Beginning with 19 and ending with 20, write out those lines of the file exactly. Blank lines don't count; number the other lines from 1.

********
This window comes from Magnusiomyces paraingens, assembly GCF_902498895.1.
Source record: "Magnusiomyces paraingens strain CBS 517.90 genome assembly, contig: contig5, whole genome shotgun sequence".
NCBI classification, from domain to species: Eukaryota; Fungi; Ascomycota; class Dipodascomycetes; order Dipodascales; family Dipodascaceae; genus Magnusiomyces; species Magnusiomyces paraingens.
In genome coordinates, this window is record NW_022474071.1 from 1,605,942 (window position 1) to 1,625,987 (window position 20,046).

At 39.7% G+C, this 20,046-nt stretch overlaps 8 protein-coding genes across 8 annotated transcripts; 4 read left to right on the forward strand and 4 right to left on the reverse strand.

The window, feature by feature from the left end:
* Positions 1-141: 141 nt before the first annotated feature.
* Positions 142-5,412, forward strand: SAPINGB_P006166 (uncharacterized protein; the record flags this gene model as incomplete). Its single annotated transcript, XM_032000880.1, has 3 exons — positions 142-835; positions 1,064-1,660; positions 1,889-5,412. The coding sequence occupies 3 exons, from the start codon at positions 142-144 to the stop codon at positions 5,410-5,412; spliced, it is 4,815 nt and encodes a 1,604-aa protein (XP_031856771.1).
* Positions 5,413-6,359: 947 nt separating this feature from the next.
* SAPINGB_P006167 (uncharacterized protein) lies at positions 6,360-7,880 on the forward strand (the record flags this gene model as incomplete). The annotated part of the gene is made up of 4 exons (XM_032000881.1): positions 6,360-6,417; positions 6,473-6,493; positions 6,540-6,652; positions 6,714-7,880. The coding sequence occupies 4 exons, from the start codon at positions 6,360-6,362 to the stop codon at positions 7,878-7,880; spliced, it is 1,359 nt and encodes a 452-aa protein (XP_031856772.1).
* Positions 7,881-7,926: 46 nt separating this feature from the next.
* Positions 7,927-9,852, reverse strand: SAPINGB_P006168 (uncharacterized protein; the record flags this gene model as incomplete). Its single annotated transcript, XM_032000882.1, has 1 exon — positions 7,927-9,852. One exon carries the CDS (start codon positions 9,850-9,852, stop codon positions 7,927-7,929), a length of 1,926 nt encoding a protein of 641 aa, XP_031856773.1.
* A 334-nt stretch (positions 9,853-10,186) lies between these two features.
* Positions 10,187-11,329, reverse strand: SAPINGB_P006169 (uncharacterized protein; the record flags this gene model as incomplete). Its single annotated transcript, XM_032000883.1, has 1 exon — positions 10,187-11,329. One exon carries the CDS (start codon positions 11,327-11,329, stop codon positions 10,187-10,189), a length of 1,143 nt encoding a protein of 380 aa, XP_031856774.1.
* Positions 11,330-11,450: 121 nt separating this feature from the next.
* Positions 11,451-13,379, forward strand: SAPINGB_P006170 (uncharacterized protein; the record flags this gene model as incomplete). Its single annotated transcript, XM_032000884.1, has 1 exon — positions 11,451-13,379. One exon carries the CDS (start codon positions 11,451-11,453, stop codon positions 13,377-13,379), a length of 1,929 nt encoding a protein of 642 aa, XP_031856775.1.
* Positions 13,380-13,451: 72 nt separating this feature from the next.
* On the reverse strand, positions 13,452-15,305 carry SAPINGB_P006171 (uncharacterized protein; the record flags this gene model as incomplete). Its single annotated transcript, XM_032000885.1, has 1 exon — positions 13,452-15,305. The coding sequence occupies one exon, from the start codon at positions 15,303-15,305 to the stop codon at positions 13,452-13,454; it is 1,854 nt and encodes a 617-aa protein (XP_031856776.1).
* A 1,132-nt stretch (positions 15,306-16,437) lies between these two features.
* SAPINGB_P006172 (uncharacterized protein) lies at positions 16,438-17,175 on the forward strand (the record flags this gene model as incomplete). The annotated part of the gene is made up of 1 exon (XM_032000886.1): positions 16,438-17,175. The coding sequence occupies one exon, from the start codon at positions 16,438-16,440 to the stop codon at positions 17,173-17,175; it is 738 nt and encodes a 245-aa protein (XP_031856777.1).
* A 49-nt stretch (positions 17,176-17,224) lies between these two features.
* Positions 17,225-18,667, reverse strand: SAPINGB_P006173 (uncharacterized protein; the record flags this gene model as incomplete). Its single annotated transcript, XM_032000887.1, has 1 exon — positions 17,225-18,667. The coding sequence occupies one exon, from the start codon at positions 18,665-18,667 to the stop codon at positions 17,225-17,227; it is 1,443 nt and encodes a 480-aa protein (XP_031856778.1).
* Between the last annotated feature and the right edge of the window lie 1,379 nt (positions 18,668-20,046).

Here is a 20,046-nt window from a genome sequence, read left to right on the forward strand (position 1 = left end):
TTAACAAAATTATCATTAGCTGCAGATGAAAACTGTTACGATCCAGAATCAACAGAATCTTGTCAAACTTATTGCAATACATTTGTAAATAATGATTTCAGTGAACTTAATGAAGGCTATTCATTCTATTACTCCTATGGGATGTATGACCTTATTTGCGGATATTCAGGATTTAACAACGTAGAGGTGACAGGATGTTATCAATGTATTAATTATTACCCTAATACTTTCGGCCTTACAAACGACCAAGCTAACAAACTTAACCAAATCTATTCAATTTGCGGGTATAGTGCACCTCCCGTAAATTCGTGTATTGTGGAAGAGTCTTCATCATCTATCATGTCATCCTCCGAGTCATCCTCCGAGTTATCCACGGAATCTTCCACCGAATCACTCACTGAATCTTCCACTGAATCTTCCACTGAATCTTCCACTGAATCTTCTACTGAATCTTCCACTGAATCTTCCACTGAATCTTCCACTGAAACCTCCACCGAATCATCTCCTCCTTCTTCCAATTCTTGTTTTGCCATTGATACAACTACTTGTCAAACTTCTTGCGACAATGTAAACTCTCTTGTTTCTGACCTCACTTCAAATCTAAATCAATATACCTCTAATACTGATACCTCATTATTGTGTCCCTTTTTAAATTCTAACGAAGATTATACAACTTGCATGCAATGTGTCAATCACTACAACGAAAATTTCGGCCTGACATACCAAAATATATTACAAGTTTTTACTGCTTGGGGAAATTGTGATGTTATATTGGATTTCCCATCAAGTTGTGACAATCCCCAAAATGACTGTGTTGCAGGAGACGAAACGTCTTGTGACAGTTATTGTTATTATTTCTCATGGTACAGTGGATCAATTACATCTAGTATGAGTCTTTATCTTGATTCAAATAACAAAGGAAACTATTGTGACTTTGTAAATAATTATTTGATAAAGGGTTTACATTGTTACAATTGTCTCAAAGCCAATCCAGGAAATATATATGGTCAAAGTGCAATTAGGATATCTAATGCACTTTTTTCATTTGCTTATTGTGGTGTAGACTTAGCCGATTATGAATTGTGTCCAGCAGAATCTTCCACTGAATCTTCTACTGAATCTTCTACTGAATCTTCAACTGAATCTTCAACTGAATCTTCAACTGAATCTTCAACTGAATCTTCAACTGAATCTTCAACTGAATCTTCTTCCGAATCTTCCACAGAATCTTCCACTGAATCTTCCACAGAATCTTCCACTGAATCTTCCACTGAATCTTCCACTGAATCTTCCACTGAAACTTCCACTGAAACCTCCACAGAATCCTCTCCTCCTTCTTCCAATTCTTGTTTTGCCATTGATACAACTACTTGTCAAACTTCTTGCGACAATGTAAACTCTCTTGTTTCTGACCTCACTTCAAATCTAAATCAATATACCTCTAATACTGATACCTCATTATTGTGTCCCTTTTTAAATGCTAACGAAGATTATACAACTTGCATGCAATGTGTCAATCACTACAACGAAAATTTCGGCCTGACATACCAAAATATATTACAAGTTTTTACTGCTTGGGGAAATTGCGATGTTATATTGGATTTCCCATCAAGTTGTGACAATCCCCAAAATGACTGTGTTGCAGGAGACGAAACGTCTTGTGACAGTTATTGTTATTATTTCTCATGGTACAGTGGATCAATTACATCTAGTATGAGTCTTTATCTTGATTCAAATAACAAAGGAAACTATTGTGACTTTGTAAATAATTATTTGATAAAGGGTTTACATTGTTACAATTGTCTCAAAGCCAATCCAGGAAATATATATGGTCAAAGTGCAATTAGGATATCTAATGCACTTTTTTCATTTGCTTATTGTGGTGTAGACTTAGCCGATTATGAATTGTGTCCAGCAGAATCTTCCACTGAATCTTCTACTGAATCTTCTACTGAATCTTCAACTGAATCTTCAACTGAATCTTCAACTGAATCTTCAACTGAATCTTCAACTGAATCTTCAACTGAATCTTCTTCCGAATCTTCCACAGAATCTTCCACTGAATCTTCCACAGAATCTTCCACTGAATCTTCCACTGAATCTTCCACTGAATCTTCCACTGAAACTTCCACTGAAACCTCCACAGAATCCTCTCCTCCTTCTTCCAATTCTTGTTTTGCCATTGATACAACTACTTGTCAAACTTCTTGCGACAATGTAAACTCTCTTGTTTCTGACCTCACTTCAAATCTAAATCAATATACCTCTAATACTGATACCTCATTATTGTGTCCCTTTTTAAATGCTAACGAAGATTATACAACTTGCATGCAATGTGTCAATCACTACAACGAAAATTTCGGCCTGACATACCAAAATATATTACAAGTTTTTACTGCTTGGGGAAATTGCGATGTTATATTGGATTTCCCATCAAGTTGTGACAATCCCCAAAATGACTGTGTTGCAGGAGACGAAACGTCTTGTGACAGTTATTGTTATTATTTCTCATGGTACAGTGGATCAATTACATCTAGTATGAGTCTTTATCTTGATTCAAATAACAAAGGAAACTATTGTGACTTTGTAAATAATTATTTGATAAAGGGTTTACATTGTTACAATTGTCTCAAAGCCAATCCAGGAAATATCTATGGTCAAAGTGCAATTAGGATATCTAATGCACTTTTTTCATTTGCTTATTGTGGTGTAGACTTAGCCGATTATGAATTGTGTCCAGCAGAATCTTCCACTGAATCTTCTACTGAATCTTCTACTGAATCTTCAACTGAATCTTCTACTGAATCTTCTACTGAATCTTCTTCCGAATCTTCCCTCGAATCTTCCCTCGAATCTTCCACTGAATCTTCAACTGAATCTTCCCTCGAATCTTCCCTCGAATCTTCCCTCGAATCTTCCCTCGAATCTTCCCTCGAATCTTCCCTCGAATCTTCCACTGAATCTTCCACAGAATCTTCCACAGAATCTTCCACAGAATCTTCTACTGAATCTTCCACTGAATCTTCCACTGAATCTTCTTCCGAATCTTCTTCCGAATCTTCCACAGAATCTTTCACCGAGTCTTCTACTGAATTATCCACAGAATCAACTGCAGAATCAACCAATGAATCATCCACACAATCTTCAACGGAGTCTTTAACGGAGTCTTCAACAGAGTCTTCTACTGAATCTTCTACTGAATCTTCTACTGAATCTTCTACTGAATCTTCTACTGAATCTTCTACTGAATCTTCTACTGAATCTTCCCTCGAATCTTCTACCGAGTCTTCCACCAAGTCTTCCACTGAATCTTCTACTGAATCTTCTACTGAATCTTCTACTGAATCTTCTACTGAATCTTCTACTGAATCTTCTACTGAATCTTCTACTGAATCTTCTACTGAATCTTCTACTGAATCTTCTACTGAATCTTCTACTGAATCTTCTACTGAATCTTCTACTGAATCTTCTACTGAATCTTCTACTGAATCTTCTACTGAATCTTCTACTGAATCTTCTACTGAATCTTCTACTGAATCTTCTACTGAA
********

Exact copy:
* A 1,132-nt stretch (positions 15,306-16,437) lies between these two features.
* SAPINGB_P006172 (uncharacterized protein) lies at positions 16,438-17,175 on the forward strand (the record flags this gene model as incomplete). The annotated part of the gene is made up of 1 exon (XM_032000886.1): positions 16,438-17,175. The coding sequence occupies one exon, from the start codon at positions 16,438-16,440 to the stop codon at positions 17,173-17,175; it is 738 nt and encodes a 245-aa protein (XP_031856777.1).